Dr Nethercote uses design and social science methods to examine the nature and implications of urban intensification on housing-related outcomes for city residents, including residential mobility and household dynamics.
As part of an international ARC Linkage project conducted in London, Barcelona, Perth and Melbourne, Dr Nethercote investigates the impact that design-quality regulation in the apartment sector has on households and cities. She previously undertook qualitative research on the dynamics between urban development and residential mobility for another ARC Linkage project.
She has experience working on several major, multi-institution interdisciplinary Australian Research Council (ARC) Linkage grants with a range of government and industry partners. She currently manages ARC Linkage Project HOME, which is a large empirical study of infill apartment development across four international cities (Melbourne, Perth, London and Barcelona), to understand how we might characterise ‘good’ design for apartment developments and the institutional settings that encourage and impede its delivery. This research involves collaboration with industry partners, the Department of Premier and Cabinet, and the City of Melbourne, and responds to heightened national and international scrutiny surrounding the proliferation of substandard apartments and mounting pressure to better regulate this.
Dr Nethercote was awarded Malcolm Moore Award in April 2017 to pursue additional research on the political economy of apartment development, and specifically attempts to interrupt or contest ongoing housing commodification and financialisation. Through a pilot study with social enterprise Nightingale Housing, Dr Nethercote is investigating alternative relationships between land and housing, including understandings of their progressive possibilities to reorientate us towards de-commodification, and its impacts on households and communities.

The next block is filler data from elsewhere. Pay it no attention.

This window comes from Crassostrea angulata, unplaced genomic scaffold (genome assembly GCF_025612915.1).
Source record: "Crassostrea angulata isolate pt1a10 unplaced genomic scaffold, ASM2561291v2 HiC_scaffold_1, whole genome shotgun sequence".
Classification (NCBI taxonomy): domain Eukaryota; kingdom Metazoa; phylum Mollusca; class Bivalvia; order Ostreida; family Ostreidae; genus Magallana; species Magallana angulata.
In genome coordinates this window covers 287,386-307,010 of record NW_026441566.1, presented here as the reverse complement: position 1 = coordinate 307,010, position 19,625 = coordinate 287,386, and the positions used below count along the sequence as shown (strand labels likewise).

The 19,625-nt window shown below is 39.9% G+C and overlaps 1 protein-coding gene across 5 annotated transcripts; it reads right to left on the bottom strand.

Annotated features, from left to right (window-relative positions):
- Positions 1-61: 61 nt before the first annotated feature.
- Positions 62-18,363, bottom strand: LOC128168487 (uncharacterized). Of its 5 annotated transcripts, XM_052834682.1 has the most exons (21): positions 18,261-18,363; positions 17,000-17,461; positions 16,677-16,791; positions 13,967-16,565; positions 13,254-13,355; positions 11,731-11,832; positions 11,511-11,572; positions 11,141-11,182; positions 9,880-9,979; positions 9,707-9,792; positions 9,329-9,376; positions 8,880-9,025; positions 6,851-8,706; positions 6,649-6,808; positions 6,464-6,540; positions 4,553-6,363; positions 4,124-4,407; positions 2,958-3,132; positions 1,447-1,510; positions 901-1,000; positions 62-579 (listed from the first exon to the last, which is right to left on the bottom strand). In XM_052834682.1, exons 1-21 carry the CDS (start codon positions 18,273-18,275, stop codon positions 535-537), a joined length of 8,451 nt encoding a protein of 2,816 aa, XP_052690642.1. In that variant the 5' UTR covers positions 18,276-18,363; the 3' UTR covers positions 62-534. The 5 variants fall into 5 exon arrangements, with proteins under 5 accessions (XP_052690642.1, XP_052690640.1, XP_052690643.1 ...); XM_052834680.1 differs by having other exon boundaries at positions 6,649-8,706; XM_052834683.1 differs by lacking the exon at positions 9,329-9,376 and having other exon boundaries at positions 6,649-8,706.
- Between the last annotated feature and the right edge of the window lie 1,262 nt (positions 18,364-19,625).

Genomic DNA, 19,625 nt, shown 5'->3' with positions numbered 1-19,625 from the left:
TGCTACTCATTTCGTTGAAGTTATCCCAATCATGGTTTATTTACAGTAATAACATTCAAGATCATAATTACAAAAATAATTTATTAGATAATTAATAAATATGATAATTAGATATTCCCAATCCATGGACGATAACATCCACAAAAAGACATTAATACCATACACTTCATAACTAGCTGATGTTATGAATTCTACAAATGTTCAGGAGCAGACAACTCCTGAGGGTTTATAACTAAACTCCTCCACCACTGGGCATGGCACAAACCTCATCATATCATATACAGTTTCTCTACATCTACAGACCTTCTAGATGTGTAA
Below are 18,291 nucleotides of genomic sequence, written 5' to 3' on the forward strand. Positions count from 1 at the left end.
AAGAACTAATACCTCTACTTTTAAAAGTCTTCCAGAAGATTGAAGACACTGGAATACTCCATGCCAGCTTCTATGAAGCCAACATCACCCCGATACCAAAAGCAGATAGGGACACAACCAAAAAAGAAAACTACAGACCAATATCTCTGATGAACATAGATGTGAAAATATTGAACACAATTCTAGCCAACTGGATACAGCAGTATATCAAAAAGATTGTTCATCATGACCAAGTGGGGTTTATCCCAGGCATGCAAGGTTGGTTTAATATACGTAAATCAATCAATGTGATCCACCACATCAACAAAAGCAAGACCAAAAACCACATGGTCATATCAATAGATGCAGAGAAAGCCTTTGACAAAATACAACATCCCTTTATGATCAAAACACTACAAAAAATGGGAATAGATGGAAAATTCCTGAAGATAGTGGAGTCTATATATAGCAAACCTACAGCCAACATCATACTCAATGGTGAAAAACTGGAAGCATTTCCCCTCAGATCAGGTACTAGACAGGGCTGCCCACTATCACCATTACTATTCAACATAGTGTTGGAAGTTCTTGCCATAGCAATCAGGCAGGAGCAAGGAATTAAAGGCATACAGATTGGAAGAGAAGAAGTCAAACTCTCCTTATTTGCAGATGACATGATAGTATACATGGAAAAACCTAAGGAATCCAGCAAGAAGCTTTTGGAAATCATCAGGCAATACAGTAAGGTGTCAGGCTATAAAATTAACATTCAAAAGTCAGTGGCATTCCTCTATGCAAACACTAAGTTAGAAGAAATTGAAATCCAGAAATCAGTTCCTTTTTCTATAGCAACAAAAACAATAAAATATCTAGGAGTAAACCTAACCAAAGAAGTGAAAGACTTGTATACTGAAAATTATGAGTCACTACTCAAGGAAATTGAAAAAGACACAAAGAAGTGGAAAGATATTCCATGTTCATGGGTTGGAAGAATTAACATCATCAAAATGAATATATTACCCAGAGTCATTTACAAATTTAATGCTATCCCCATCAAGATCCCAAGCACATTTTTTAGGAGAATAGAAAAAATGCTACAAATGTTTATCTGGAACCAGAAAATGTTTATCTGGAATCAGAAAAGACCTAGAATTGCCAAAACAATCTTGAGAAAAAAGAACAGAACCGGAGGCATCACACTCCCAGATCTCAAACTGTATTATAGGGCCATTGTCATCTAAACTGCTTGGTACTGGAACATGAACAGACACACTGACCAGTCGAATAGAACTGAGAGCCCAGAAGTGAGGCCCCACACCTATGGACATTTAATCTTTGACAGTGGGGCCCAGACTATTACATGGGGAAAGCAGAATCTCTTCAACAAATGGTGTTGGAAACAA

She has collaborated with colleagues in urban planning, urban and housing studies and design disciplines at the University College London and the University of Melbourne, as well as industry stakeholders such as the Victorian Planning Authority, Department of Premier and Cabinet (Victoria) and City of Melbourne. Dr Nethercote earned her PhD in 2013 from RMIT University where she examined Indigenous housing policy reform and tenancy management in town camp communities.
Dr Nethercote was awarded a Vice-Chancellor’s Postdoctoral Fellowship in 2017 and is based in the School of Global Urban and Social Studies. Her research investigates the impacts of urban intensification, and of capitalist political economy in particular, on households and cities. Her current work focuses on high-rise apartment development, and also the functions of housing and households under neoliberal shifts.